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Supreme Court clarifies time in which motion to vacate arbitration award must be served.

October 3, 2016
Cox v. Dayton Pub. Schools Bd. of Edn., Slip Opinion No. 2016-Ohio-5505, 2016 Ohio LEXIS 2107 (August 25, 2016)

An arbitrator appointed to settle a dispute over the termination of a teacher found that the termination was appropriate. The decision was emailed on December 10. On March 10 of the following year, the teacher moved in the court of common pleas to vacate the award. The clerk sent a copy of the motion to the school board on the same day, and on the following day, March 11, the teacher sent another copy of the motion to the board. The trial court dismissed the action for want of jurisdiction because the statute requires “[n]otice of a motion to vacate . . . an award must be served upon the adverse party or his attorney within three months after the award is delivered to the parties in interest, as prescribed by law for service of notice of a motion in an action.” R.C. 2711.13. The trial court agreed with the board that “notice” was not received within three months and so dismissed the case. The District Court of Appeal and the Supreme Court both disagreed, holding that the statute requires notice to be served within three months. The clerk’s sending of the motion via certified mail on March 10 was within three months of December 10, and so service was proper. Moreover, the usual method of calculating days for service—as expressly referenced in the statute—excludes the first day of the period. And so the Supreme Court concluded that the three-month clock began on December 11, making the teacher’s mailing of the motion again on March 11 timely.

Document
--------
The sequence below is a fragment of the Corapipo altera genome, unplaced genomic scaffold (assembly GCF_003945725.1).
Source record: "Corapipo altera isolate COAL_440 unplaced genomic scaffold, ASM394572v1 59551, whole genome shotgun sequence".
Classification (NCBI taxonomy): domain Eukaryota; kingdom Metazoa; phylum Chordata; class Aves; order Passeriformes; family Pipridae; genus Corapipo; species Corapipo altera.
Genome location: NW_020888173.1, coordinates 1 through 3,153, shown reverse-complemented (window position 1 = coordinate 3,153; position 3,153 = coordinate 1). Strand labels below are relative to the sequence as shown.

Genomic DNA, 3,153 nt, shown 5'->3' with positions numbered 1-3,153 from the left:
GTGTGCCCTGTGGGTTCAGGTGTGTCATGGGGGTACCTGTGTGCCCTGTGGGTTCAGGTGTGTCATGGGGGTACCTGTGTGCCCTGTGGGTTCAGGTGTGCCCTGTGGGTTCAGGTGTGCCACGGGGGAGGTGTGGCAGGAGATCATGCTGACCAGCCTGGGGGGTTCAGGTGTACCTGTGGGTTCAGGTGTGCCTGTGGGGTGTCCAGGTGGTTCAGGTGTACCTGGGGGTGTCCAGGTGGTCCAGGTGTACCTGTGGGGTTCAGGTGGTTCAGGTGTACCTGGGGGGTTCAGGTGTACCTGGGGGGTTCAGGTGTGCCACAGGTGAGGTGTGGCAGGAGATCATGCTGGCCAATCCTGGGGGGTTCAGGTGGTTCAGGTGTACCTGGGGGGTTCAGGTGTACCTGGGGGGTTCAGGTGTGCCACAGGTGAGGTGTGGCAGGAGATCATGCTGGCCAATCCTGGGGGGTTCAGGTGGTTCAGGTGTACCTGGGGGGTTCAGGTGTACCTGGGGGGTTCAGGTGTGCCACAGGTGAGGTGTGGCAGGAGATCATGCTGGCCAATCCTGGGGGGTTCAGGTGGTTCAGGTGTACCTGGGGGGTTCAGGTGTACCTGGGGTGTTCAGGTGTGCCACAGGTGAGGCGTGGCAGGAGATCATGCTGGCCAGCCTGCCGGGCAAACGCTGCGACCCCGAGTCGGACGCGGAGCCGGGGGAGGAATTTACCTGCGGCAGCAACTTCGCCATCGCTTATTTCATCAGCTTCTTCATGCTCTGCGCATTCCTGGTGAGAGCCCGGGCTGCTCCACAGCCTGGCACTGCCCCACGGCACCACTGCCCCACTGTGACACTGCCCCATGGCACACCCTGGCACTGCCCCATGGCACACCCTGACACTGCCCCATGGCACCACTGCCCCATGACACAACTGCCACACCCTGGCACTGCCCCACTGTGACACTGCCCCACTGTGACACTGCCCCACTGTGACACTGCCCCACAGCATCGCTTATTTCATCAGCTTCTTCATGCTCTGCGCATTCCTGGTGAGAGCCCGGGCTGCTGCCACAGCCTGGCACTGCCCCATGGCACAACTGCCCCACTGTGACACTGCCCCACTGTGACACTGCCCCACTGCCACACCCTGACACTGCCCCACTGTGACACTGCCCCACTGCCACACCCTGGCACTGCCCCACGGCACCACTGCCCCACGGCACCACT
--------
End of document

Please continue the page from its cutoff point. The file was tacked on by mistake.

Case Law Alerts, 4th Quarter, October 2016. Case Law Alerts is prepared by Marshall Dennehey Warner Coleman & Goggin to provide information on recent developments of interest to our readers. This publication is not intended to provide legal advice for a specific situation or to create an attorney-client relationship. Copyright © 2016 Marshall Dennehey Warner Coleman & Goggin, all rights reserved. This article may not be reprinted without the express written permission of our firm.

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